Page 240 - Gay Pioneers: How Drummer Shaped Gay Popular Culture 1965-1999
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222      Gay Pioneers: How Drummer Shaped Gay Popular Culture 1965-1999

            was the truth about who did what to whom, Caudillo was, as far as my
            eyewitness, never again seen at Drummer after the burglary. He may have
            been Embry’s henchman, but he lasted only two issues. His name appeared
            as “Assistant to the Publisher” on the masthead of Drummer 20 (January
            1978) and Drummer 21 (March 1978).
               Caudillo’s sudden disappearance caused not a whit of concern. We were
            San Franciscans. We specialized in fly-by-night people who appeared and
            disappeared. Ask Oscar Wilde. “It’s an odd thing, but anyone who disap-
            pears is said to be seen in San Francisco. It must be a delightful city and
            possess all the attractions of the next world.”
               Begelman was found shot to death in a Century Plaza Hotel room in
            LA in 1995.
               Paralleling Dakota’s Informant, Jeanne Barney, testifying her own eye-
            witness, told me in an email, November 14, 2006, that Caudillo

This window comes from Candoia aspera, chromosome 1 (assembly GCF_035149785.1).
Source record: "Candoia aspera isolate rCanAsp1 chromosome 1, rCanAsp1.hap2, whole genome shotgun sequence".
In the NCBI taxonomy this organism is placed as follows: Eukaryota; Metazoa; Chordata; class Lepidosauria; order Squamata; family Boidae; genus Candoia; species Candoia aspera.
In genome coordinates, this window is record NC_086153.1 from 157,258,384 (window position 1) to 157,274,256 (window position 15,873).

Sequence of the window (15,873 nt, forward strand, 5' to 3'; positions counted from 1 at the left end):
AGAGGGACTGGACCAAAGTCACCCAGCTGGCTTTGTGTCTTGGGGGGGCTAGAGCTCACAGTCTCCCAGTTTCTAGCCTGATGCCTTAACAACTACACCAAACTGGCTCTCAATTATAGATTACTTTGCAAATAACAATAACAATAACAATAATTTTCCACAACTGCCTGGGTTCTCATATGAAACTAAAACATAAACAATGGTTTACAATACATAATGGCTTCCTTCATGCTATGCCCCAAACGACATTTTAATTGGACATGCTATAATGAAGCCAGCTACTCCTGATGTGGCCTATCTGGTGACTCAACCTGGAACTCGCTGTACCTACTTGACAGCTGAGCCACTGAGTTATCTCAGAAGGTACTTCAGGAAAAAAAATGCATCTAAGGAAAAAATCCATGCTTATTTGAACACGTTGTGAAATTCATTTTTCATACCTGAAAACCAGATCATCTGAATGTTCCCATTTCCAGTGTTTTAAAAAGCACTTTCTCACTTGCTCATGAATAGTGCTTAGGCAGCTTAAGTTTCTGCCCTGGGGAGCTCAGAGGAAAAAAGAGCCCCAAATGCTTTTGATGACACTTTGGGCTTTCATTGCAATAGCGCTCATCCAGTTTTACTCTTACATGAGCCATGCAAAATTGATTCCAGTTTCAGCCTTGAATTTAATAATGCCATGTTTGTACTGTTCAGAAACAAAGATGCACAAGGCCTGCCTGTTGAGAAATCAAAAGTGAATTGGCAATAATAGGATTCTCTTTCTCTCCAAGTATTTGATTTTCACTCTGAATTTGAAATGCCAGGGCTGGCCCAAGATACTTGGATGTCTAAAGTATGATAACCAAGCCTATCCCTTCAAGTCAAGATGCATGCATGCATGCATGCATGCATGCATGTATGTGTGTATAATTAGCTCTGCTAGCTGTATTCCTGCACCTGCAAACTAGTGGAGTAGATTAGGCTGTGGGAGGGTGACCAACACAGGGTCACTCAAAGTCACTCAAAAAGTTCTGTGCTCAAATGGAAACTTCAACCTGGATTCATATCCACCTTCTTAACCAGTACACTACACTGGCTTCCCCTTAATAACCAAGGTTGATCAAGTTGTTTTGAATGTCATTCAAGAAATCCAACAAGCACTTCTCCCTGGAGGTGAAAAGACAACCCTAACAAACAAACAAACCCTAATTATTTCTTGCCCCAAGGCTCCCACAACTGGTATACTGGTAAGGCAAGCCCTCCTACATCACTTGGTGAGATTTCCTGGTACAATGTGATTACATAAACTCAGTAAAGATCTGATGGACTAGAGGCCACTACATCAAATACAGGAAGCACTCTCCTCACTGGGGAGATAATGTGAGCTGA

...sold John Embry a bill of goods about how much he could do
               for Drummer, yada, yada, yada. Some years after I left [Drummer],
               when I was still handling “The Leather Fraternity” and fulfilling
               magazine subscriptions [in 1978 before Embry trashed her han-
               dling of “The Leather Fraternity” in Drummer 30], he showed up
               here with John and told me that they would no longer be providing
               the magazines [directly to me], that I would have buy them from
               the distributor. Which I was forced to do in order to fulfill these
               people’s subscriptions; he and John refused to do it. He should rot
               in hell. With John. Every year when John [Embry with whom she
               remained lifelong frenemies] and Jerry [Embry’s partner] do The
               Annual Day-After-Christmas Ladies Who Lunch, John says, “The
               worst thing I ever did was get involved with Dick Caudillo.” And
               I always respond, “No, the worst thing you ever did was letting me
               go.” By the way: a friend and I used to call DC, “Dick Caudildo.”

               Were  Drummer’s financial direction and account books handled by
            “amateurs” like Mickey and Judy putting on a show? During twenty-four
            years, was there a business plan? Was there ever a professional financial
            director or a licensed accountant? Were profits reinvested into the magazine?
            Or into real estate? Was anyone watching the cash register? Was Drummer
            embezzled to death? Were its accounts run like personal checkbooks? Was
            Drummer a cash cow milked dry? Or was it simply a case of Hollywood
            accounting where  no film  turns  a profit? No  matter  how big a film’s
            gross, the studio accountants typically figure it nets zero. These financial

              ©Jack Fritscher, Ph.D., All Rights Reserved—posted 03-16-2017
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